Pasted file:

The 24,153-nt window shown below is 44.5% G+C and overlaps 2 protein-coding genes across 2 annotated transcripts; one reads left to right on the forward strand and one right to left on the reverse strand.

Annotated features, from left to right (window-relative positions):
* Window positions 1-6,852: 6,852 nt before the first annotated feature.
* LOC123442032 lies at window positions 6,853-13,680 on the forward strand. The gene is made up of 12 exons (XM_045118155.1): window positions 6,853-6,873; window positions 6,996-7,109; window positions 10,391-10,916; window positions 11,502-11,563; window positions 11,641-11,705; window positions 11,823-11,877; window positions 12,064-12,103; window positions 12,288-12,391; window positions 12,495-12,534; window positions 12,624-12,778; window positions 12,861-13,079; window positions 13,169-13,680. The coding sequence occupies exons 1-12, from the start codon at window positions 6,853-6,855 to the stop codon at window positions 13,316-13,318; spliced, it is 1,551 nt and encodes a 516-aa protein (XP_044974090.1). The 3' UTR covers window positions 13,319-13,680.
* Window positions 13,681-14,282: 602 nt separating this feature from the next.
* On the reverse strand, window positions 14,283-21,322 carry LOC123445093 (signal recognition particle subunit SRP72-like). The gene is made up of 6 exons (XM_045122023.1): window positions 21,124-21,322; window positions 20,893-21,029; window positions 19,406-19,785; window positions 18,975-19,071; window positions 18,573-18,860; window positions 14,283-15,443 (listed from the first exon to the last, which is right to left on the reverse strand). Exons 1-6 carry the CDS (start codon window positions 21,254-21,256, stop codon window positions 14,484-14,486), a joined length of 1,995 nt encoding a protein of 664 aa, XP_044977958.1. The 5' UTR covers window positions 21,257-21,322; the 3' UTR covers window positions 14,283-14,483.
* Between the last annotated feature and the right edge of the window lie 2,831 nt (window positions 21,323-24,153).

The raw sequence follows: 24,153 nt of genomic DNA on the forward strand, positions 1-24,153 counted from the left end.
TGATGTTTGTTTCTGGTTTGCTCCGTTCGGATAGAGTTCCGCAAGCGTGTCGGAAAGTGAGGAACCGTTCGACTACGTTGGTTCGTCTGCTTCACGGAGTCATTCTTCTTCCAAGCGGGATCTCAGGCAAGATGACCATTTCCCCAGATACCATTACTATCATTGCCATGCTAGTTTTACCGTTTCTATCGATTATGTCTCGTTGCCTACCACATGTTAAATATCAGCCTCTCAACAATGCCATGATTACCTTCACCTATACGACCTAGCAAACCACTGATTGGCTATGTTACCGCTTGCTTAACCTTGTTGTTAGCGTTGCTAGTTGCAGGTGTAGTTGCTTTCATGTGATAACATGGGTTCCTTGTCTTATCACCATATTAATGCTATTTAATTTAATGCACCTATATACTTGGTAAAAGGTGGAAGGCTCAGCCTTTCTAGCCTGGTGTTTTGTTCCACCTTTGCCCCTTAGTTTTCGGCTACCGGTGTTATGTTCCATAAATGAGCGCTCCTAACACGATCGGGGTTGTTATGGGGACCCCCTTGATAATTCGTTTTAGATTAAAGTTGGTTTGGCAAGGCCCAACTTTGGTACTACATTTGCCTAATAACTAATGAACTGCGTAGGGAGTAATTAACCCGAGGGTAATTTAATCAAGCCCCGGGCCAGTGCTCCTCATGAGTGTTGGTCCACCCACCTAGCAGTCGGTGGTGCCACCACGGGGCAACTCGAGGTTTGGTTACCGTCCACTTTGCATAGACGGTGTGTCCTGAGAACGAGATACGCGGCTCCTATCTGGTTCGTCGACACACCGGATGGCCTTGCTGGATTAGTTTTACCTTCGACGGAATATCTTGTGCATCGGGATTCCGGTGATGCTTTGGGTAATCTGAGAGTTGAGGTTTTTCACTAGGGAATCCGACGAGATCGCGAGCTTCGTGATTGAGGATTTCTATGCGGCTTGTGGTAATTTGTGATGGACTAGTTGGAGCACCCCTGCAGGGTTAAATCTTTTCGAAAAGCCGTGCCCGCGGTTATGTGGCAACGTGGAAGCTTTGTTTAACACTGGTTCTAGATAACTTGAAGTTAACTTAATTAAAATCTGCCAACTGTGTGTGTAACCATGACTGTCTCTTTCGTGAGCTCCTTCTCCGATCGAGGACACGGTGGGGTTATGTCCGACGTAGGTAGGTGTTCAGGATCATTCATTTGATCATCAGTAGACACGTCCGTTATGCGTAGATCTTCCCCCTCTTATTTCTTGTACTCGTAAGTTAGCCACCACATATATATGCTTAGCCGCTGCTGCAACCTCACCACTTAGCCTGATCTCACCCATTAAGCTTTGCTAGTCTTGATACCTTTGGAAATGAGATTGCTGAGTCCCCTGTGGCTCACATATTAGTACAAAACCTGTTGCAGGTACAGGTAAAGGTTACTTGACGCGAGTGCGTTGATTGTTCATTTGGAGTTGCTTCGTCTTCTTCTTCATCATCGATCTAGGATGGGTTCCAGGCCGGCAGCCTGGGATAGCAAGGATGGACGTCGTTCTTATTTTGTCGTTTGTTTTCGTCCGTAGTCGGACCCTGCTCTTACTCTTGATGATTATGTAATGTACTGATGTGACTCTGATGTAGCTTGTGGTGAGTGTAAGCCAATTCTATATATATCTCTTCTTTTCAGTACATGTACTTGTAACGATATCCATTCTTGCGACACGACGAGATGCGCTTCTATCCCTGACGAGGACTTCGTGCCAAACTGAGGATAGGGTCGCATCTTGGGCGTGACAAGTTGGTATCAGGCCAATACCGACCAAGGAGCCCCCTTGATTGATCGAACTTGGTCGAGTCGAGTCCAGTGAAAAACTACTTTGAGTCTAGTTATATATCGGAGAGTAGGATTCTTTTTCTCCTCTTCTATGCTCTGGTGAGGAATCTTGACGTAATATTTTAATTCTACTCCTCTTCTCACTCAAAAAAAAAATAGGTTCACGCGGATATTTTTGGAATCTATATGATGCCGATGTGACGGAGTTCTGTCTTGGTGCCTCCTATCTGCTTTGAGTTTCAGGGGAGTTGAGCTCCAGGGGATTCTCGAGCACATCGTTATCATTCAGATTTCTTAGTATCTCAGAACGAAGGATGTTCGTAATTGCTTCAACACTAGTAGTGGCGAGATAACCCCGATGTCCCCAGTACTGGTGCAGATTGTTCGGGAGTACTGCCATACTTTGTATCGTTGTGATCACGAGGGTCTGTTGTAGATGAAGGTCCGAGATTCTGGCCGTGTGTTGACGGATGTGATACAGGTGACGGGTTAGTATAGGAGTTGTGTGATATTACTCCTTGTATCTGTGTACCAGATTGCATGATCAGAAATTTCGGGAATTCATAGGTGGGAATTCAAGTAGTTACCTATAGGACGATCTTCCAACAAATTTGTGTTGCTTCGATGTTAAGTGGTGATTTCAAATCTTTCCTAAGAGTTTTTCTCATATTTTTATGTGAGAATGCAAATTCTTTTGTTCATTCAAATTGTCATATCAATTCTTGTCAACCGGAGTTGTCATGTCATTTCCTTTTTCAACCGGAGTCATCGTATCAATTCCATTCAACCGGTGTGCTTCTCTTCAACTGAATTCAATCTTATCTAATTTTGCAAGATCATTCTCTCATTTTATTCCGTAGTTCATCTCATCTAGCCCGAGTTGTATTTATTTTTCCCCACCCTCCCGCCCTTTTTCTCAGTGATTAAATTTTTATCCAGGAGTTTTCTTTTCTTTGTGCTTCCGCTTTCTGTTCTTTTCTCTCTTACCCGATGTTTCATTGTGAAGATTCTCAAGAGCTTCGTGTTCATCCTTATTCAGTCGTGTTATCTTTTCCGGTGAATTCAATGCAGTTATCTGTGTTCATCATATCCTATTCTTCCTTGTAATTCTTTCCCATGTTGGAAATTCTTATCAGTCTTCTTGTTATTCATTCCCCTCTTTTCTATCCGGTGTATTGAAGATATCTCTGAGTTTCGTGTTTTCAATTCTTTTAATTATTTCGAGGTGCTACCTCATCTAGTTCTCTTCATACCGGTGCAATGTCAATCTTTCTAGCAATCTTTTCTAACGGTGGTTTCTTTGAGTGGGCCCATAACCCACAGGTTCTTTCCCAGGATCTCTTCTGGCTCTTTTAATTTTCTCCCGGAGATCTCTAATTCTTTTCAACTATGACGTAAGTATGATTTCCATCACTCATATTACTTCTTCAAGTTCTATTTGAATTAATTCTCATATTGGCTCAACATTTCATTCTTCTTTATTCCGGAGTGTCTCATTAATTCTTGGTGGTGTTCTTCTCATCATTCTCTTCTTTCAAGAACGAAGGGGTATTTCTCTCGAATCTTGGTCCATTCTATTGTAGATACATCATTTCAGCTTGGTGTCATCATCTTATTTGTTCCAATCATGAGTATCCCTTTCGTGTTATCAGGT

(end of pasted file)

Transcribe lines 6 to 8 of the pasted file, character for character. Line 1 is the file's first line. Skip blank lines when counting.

* On the reverse strand, window positions 14,283-21,322 carry LOC123445093 (signal recognition particle subunit SRP72-like). The gene is made up of 6 exons (XM_045122023.1): window positions 21,124-21,322; window positions 20,893-21,029; window positions 19,406-19,785; window positions 18,975-19,071; window positions 18,573-18,860; window positions 14,283-15,443 (listed from the first exon to the last, which is right to left on the reverse strand). Exons 1-6 carry the CDS (start codon window positions 21,254-21,256, stop codon window positions 14,484-14,486), a joined length of 1,995 nt encoding a protein of 664 aa, XP_044977958.1. The 5' UTR covers window positions 21,257-21,322; the 3' UTR covers window positions 14,283-14,483.
* Between the last annotated feature and the right edge of the window lie 2,831 nt (window positions 21,323-24,153).

The raw sequence follows: 24,153 nt of genomic DNA on the forward strand, positions 1-24,153 counted from the left end.